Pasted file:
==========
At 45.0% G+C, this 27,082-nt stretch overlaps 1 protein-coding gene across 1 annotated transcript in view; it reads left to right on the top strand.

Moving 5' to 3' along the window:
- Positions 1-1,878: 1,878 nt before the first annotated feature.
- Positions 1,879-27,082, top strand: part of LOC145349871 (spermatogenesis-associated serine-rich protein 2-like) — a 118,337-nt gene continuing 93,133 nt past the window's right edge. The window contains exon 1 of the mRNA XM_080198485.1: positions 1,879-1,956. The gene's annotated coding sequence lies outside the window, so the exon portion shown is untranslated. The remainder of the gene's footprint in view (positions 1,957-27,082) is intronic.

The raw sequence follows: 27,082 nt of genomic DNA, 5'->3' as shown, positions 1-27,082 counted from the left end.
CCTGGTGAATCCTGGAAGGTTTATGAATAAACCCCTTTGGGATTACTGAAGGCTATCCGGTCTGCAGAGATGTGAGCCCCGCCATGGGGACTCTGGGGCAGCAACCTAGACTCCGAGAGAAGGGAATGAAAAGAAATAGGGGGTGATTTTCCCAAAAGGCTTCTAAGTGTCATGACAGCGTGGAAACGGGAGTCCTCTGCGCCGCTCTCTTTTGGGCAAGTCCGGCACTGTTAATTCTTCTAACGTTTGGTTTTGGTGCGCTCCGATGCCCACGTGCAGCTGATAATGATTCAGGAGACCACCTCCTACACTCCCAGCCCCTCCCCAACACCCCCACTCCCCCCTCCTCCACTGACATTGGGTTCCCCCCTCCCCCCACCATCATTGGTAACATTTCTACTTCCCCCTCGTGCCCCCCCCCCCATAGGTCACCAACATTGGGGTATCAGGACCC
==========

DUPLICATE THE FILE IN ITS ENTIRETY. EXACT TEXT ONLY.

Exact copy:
At 45.0% G+C, this 27,082-nt stretch overlaps 1 protein-coding gene across 1 annotated transcript in view; it reads left to right on the top strand.

Moving 5' to 3' along the window:
- Positions 1-1,878: 1,878 nt before the first annotated feature.
- Positions 1,879-27,082, top strand: part of LOC145349871 (spermatogenesis-associated serine-rich protein 2-like) — a 118,337-nt gene continuing 93,133 nt past the window's right edge. The window contains exon 1 of the mRNA XM_080198485.1: positions 1,879-1,956. The gene's annotated coding sequence lies outside the window, so the exon portion shown is untranslated. The remainder of the gene's footprint in view (positions 1,957-27,082) is intronic.

The raw sequence follows: 27,082 nt of genomic DNA, 5'->3' as shown, positions 1-27,082 counted from the left end.
CCTGGTGAATCCTGGAAGGTTTATGAATAAACCCCTTTGGGATTACTGAAGGCTATCCGGTCTGCAGAGATGTGAGCCCCGCCATGGGGACTCTGGGGCAGCAACCTAGACTCCGAGAGAAGGGAATGAAAAGAAATAGGGGGTGATTTTCCCAAAAGGCTTCTAAGTGTCATGACAGCGTGGAAACGGGAGTCCTCTGCGCCGCTCTCTTTTGGGCAAGTCCGGCACTGTTAATTCTTCTAACGTTTGGTTTTGGTGCGCTCCGATGCCCACGTGCAGCTGATAATGATTCAGGAGACCACCTCCTACACTCCCAGCCCCTCCCCAACACCCCCACTCCCCCCTCCTCCACTGACATTGGGTTCCCCCCTCCCCCCACCATCATTGGTAACATTTCTACTTCCCCCTCGTGCCCCCCCCCCCATAGGTCACCAACATTGGGGTATCAGGACCC